Perhaps you've seen the news, bills in Georgia and Texas are the latest legislation that has been introduced relating to personal trainer licensing.This, along with other pending legislative initiatives, are opposed by IHRSA, which said in a recent statement regarding one of the bills, "“The legislation, SB 695, would be extremely detrimental to the industry and would have the dual effect of reducing the number of personal trainers and group exercise instructors and the number of consumers who are able to use their services to pursue healthier lifestyles." Really ? So is the answer to battle each legisltative issue state by state and assume there should NOT be a minimum standard ? (see follow up post from Helen Drukin below cliarfying IHRSA position).
This morning I read an article by Elaine Platt, owner of Smart Workout, titled "We Need To Set The Standard For Licensing Legislation". In the article Elaine writes:
From what I’ve read, it appears that the umbrella organizations of our industry are against requiring licensing. It is from this position that I respectfully dissent. I believe that licensing is much needed and would be positive for the industry. I implore these organizations to re-deploy their lobbying efforts. Instead of trying to defeat this legislation, they should endeavor to ensure their own participation in the licensing process. Our industry organizations should work with legislators to formulate legislation providing that certifications from agencies recommended by them would become the criteria for obtaining a license. States don’t know how to measure competency in the fitness field. They need industry groups to provide them with standards.
Isn't Elain right ? How can we move the fitness industry forward to become a meaningful solution to the sick care crisis without uniform minimal certification standards ? Do you think doctors are going to be comfotrable referring their patients to facilities without standards ? Many of the industrialized countries around the world have these requirements. As an article titled "Dangerous Personal Trainers pointed out in Women's Health:
Trainers don't need to meet any federal or state requirements. Even the woman who waxes your upper lip may have had more training--and she is certainly subject to more legal oversight--than the one who pushes your cardiovascular, muscular, and nervous systems; jacks up your heart rate and blood pressure; and strains your joints and ligaments.
Why do you think organization's like IHRSA oppose minimum fitness trainer certification standards ? Please write me Bryan O'Rourke, and share your views. What's keeping the fitness industry from helping to create a solution to this problem and elevate the industry ? What do you think ?
About the author:
Bryan O’Rourke is a health club industry expert, technologist, financier, and shareholder and executive in several fitness companies. He consults with global brands, serves as a member of the GGFA Think Tank is Chair of the Medical Fitness Association’s Education Committee, is President of the Fitness Industry Technology Council and a partner in Fitmarc, Integerus, Fitsomo and the Flywheel Group. To learn more contact Bryan here today .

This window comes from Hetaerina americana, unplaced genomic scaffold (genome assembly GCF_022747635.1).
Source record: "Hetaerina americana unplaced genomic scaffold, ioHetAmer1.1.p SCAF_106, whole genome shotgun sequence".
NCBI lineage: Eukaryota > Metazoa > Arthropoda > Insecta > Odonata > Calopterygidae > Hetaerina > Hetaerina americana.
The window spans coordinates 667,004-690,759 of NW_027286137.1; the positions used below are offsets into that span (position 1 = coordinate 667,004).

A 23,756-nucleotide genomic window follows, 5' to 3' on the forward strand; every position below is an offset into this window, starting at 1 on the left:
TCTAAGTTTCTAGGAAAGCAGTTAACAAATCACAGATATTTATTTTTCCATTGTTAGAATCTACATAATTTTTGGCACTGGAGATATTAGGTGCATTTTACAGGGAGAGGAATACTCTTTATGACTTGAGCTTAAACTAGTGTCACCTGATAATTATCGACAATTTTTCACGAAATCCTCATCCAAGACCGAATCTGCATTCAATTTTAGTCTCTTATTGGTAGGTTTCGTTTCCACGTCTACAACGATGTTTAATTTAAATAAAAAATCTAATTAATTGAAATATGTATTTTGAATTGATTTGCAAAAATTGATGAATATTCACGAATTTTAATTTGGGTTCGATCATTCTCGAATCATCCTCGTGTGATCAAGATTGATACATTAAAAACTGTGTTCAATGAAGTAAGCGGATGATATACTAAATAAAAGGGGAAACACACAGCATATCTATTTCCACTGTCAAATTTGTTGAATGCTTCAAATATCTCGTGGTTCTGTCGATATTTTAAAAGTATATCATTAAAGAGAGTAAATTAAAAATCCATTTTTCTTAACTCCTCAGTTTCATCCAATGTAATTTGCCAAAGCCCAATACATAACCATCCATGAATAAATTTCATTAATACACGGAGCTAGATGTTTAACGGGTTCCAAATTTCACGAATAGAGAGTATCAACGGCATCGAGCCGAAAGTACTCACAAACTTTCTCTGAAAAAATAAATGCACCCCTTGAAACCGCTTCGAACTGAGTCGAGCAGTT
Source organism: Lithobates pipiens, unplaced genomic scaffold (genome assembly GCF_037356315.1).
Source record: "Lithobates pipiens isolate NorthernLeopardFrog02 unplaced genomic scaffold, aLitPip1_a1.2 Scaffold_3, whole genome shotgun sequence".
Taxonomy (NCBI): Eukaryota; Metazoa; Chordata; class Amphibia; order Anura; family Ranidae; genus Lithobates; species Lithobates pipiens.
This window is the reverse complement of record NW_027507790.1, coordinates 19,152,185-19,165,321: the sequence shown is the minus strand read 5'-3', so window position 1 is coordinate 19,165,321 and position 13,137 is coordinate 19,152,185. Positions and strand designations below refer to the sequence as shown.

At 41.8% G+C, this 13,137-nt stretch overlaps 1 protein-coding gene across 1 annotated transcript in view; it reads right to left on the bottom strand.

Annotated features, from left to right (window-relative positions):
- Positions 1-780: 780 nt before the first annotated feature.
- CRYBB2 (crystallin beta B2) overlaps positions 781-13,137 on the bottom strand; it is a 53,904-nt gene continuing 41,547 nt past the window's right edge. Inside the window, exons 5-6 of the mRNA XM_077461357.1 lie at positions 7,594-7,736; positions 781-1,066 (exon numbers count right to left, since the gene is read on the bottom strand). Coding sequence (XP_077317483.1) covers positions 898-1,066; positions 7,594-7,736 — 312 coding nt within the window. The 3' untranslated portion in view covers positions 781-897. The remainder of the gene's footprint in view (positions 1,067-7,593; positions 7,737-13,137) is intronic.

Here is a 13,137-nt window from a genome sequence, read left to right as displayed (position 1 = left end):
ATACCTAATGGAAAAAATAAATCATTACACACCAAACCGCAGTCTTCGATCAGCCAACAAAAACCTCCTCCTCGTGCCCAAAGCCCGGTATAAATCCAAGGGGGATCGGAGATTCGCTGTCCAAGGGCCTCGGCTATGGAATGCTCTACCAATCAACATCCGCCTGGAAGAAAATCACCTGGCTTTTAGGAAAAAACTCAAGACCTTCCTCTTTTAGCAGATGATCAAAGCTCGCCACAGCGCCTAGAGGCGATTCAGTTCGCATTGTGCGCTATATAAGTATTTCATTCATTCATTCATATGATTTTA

I contacted Helen Durkin, JD, who is Executive VP of Public Policy at the International Health Racquet and Sport Club Association. She kindly took a moment to clarify IHRSA's position.
The Club Industry article is a bit misleading. Most of the legislation mentioned in the article was just bad legislation. The worse for example is NJ which would have create one private company in NJ that would be the only company that could do the training for personal training. It was our believe that it would it would effectively kill the personal training industry in NJ.
Here is the Board position on personal training
IHRSA recommends that clubs hire personal trainers who hold either a current certification from a certifying body that is accredited by the National Commission for Certifying Agencies (NCCA) or have a training certificate or degree from an educational institution accredited by an organization recognized by the Council for Higher Education Accreditation or the U.S. Department of Education.
Before coming to this position, the Board worked with a large group of personal training organizations over a couple of years to examine three different models for personal training regulation. The third party certification method captured in the language above. This is the same basic model we use for lawyers in the US. (An example close to home.) This is the same kind of model that is going on with the health club facility standards being developed by NSF.
IHRSA isn't apposed to all legislation. We support legislation in Massachusetts, which would serve to establish minimum standards, protect against ill conceived licensure, and ensure that the first personal trainer law to go on the books in the country reflects our board position.
I also have to say on a personal level, after working with state government administering the consumer protection laws and other regulations on clubs, I don't believe that state governments would do a good job at licensing personal trainers. Bottomline, I think IHRSA does support standards for personal trainers, just not state licensing. I'm happy to discuss this if you would like.
Thanks for clarifying this point Helen.